War of the Rebellion: Serial 027 Page 0732 OPERATIONS IN N. VA., W. VA., MD., AND PA. Chapter XXXI.

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By General WHITE:

Question. How long have you been in the service?

Answer. Altogether?

Question. Yes, sir.

Answer. Three months and a little over, last year, and the same period this year, or rather a little over four months.

Question. You have stated that you were in command of the Fourth Brigade on Monday morning, at the time of the surrender; I will thank you to state how your brigade was disposed of - where the troops were during the action on Monday morning.

Answer. The Twelfth Regiment were chiefly places in the ditch of the intrenchment.

Question. On Camp Hill?

Answer. Yes, sir; the Eighty-seventh Ohio were in their camp, the greater portion of them; Captain McGrath's command, of the Fifth New York Artillery, had charge of the guns. That was all the force that I had on Monday morning.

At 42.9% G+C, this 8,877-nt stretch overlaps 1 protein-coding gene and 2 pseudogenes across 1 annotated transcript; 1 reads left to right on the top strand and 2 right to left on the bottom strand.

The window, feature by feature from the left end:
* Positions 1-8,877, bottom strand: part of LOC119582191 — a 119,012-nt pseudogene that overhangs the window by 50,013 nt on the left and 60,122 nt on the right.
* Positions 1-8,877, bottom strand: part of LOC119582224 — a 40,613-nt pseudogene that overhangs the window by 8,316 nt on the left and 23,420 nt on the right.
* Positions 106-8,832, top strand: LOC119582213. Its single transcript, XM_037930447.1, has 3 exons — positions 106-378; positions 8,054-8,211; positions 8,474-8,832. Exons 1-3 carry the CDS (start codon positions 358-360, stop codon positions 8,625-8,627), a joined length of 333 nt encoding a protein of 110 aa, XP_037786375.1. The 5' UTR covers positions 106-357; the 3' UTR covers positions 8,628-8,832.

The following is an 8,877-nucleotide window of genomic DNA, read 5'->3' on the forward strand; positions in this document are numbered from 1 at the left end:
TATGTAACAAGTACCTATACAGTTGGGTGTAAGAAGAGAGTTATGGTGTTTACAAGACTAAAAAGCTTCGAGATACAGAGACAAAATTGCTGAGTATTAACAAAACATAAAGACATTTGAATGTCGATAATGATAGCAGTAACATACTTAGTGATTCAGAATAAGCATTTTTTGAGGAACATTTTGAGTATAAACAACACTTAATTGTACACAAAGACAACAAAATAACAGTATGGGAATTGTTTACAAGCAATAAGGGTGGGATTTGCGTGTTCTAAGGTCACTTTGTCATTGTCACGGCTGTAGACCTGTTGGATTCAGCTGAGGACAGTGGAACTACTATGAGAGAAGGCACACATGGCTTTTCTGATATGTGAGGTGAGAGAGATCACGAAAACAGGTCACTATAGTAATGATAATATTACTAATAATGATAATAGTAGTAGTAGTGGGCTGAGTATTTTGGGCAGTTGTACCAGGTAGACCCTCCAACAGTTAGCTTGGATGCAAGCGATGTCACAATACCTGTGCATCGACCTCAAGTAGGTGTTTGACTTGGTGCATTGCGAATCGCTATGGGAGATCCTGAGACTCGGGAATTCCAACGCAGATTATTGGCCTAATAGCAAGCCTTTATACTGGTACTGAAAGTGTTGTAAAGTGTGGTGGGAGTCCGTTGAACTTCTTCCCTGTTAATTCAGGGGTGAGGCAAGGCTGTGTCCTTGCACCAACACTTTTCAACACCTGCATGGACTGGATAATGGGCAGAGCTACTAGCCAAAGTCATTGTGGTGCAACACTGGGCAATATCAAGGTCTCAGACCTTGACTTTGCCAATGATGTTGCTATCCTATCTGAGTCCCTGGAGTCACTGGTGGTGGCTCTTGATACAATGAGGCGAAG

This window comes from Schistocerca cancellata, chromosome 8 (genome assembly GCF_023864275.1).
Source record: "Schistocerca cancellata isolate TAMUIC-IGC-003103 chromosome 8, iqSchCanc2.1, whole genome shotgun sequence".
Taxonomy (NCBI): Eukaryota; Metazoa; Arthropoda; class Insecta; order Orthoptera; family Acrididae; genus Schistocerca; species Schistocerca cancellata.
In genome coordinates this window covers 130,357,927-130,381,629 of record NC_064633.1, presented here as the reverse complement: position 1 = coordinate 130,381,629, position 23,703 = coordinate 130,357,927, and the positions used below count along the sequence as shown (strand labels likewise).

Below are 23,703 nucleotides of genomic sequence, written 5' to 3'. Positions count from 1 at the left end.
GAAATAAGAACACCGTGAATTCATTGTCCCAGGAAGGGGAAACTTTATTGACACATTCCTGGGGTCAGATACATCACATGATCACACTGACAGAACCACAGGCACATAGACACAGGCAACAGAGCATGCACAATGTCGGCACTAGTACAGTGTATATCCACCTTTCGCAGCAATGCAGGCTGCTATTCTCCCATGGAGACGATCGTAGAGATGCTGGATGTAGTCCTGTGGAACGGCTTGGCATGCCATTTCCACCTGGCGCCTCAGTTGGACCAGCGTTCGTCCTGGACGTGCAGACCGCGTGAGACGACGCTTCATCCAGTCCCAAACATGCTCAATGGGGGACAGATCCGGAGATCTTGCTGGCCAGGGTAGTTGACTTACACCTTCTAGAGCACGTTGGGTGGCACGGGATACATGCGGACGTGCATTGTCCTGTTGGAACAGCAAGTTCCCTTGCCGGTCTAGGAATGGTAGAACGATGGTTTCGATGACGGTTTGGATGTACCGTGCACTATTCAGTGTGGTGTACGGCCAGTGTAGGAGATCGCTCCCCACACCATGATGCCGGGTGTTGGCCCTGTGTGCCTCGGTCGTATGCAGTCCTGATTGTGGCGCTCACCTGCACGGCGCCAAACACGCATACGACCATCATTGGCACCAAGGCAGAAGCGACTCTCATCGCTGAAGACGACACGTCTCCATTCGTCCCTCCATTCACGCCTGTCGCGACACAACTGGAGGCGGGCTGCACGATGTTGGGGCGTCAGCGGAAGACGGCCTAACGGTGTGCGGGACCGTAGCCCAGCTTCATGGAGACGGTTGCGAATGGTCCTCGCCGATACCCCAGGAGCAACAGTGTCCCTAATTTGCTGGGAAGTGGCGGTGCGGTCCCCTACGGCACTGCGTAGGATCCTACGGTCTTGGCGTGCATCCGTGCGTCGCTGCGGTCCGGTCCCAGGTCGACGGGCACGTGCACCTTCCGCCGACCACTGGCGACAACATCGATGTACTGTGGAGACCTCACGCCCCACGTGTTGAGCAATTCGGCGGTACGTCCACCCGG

Question. The others were disposed of elsewhere?

Answer. Yes, sir.

Question. Was your regiment during that siege, during either of the engagements on Maryland Heights, or in front toward the valley, engaged as infantry?

Answer. No, sir.

Question. Were they engaged at all?

Answer. My regiment did not fire a single shot.

Question. About how far was it from Camp Hill to the intersection of the Charleston road and Bolivar Heights, where the engagement took place on Sunday?

Answer. I should judge it was about a mile, in a straight line.

Question. And how far from Camp Hill to where the engagement occurred on Maryland Heights?

Answer. We used 5-second fuse for spherical case, and 7-second fuse for time-shell I do not know the exact distance.

Question. It was across the river?

Answer. Yes, sir.

Question. you have expressed the opinion that an assault might have been resisted from the front. Being at Camp Hill that morning, at the distance of a mile, were you able fully to judge of the position of the enemy's batteries and the effect of their fire?

Answer. No, sir; I merely gave my opinion from my stand-point.

Question. You had no means of knowing what force they would have assaulted us with?

Answer. No, sir; my opinion is founded merely upon my own observations.

Question. When; at that time?

Answer. At the time.

Question. And at the distance of a mile?

Answer. Yes, sir.